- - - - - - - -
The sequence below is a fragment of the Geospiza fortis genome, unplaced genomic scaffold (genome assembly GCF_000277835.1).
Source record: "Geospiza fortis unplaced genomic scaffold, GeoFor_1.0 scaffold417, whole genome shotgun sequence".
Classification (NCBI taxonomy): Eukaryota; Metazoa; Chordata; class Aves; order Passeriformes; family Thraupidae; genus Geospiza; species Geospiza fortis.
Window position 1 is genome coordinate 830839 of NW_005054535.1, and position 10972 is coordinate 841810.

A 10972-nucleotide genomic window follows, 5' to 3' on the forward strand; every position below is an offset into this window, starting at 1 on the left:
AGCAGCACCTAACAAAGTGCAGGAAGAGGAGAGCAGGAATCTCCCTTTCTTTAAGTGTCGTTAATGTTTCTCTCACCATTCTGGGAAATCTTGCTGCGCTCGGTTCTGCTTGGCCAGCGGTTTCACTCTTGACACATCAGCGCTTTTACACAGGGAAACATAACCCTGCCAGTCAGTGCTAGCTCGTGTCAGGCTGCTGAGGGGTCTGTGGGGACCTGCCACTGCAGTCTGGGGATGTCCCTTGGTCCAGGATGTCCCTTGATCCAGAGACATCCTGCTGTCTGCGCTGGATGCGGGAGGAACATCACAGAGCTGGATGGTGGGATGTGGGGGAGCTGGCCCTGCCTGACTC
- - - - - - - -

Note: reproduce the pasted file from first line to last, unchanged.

The sequence below is a fragment of the Geospiza fortis genome, unplaced genomic scaffold (genome assembly GCF_000277835.1).
Source record: "Geospiza fortis unplaced genomic scaffold, GeoFor_1.0 scaffold417, whole genome shotgun sequence".
Classification (NCBI taxonomy): Eukaryota; Metazoa; Chordata; class Aves; order Passeriformes; family Thraupidae; genus Geospiza; species Geospiza fortis.
Window position 1 is genome coordinate 830839 of NW_005054535.1, and position 10972 is coordinate 841810.

A 10972-nucleotide genomic window follows, 5' to 3' on the forward strand; every position below is an offset into this window, starting at 1 on the left:
AGCAGCACCTAACAAAGTGCAGGAAGAGGAGAGCAGGAATCTCCCTTTCTTTAAGTGTCGTTAATGTTTCTCTCACCATTCTGGGAAATCTTGCTGCGCTCGGTTCTGCTTGGCCAGCGGTTTCACTCTTGACACATCAGCGCTTTTACACAGGGAAACATAACCCTGCCAGTCAGTGCTAGCTCGTGTCAGGCTGCTGAGGGGTCTGTGGGGACCTGCCACTGCAGTCTGGGGATGTCCCTTGGTCCAGGATGTCCCTTGATCCAGAGACATCCTGCTGTCTGCGCTGGATGCGGGAGGAACATCACAGAGCTGGATGGTGGGATGTGGGGGAGCTGGCCCTGCCTGACTC